What should I do if I can’t do chinups?
Not to worry – there are plenty of good options for this situation
- Do negatives
- Use a lat pulldown machine
- Follow a chinup / pullup progression method from r/bodyweightfitness
- Use resistance bands or an assisted chinup machine
How do I add 2.5 lbs to the upper body lifts?
If your gym doesn’t have micro plates (1.25 lbs), you have several options:
- Buy your own and bring them with you. They are generally cheap on CraigsList or used sports equipment stores.
- Secure a 2.5 lb plate to the center of the bar using magnets or bands. Make sure it is secure to prevent injury.
- Move up in 5 lb increments instead. You may reach points where you need to deload more rapidly – this is fine.
- Add 5 lbs every other time you do that lift, keeping the weight the same for two workouts in a row and shooting for a higher AMRAP on the second workout.
- Add a fourth set, either by doing an extra set of five or a second AMRAP set.
I’m not tired after lifting / I finish the lifting very quickly. Am I doing something wrong?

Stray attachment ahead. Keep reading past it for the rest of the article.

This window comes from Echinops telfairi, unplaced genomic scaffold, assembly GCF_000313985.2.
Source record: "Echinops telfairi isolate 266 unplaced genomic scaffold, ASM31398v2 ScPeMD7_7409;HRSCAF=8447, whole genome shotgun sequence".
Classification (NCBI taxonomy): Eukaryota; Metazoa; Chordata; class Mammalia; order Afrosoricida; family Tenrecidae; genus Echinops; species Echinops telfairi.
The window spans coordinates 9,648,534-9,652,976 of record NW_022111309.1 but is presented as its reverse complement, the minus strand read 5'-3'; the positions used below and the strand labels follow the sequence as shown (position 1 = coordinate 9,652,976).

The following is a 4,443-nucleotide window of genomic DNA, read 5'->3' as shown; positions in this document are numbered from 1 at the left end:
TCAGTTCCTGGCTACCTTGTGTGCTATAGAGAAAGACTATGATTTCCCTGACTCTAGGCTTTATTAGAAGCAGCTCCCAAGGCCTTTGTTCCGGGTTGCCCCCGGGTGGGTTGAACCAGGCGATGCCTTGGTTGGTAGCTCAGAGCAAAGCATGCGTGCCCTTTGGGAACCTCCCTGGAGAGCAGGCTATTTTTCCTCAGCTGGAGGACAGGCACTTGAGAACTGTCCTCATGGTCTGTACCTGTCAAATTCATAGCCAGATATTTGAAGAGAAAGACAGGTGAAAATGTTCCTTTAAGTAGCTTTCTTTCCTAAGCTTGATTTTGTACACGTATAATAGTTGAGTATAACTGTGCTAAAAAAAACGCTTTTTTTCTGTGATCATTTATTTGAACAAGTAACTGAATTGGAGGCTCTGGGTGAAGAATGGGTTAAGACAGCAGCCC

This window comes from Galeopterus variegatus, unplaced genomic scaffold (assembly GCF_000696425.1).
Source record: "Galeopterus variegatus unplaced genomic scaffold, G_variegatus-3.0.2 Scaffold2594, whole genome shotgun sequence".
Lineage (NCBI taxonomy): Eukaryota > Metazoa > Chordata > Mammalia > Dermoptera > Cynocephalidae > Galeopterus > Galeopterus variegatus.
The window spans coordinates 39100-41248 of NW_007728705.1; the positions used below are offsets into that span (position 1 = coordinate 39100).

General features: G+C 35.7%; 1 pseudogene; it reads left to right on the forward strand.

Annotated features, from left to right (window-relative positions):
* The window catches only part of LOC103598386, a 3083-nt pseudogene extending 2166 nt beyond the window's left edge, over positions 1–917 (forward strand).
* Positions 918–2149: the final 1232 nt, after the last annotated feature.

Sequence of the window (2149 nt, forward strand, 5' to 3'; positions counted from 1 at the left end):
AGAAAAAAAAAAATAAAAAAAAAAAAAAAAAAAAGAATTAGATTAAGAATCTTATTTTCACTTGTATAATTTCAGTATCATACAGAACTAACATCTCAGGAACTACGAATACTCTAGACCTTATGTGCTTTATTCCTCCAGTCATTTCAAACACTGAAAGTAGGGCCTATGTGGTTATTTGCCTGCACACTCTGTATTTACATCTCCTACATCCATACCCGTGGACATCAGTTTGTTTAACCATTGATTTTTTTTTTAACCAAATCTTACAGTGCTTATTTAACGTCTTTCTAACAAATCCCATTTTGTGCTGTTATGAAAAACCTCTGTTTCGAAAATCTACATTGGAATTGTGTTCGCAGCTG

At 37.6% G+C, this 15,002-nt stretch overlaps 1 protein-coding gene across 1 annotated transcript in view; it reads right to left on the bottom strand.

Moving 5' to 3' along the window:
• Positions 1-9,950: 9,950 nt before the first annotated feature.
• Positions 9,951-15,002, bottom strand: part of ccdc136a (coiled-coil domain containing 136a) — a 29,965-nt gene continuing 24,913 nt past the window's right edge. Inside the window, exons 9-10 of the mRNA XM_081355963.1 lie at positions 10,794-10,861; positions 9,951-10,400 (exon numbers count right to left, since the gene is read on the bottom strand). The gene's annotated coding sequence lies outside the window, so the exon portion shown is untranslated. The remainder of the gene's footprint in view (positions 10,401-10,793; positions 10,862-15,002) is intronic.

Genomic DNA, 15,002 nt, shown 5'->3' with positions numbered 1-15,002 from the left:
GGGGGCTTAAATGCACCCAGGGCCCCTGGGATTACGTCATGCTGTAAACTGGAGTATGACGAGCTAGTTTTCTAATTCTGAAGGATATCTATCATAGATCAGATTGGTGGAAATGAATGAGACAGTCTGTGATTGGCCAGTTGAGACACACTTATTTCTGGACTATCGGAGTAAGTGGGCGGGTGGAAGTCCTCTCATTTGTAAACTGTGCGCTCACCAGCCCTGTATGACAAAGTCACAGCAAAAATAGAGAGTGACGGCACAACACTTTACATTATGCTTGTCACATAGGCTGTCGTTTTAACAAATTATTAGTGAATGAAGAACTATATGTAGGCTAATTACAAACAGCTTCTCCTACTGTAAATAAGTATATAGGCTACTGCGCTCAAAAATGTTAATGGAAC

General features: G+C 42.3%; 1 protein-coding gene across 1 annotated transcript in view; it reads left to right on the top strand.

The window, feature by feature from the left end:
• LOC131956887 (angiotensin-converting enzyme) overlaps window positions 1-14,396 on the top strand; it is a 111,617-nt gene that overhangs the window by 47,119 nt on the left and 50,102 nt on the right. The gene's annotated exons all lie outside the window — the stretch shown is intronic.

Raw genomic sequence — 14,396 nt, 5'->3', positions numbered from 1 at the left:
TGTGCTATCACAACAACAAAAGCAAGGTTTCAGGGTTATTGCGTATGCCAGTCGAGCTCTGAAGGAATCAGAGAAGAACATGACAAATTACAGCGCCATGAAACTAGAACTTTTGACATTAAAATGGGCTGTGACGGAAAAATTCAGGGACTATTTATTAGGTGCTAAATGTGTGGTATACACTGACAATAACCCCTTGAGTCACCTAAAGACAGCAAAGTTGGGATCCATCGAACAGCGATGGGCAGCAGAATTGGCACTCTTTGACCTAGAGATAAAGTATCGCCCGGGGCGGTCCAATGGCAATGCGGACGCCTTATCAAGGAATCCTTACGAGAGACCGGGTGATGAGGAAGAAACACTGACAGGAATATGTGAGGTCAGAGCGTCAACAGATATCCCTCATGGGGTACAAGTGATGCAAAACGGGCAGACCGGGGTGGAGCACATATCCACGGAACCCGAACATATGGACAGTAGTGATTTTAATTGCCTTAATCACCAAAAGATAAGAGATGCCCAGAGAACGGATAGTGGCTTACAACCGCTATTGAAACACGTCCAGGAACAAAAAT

Nope. Remember that this is a simple, bare-bones introductory routine that you are running for only a short period of time. It is not intended to kick your ass. Your focus here is to learn how to perform the lifts with good form, safely, while getting a feel for exertion and your limits.
I want to do more work than this. What should I do?
You’ve got a few good options.
- Have a look over any of the many past threads discussing adding accessory work to Phrak’s GSLP for ideas.
- Take 20-30% of the weight off the bar and do 1-3 additional sets of 5-8 reps. This can double as extra work and extra practice getting your form right.
- Copy the assistance protocol from 5/3/1 for Beginners. In this case, you would ideally stick primarily to isolation exercises.
I don’t know how to do any of these lifts. How can I learn them?
Head on over to our Learning and Improving Lifts page, where you will find an extensive collection of resources recommended by r/Fitness users. You should also take advantage of posting form checks in the Daily Threads as you are learning.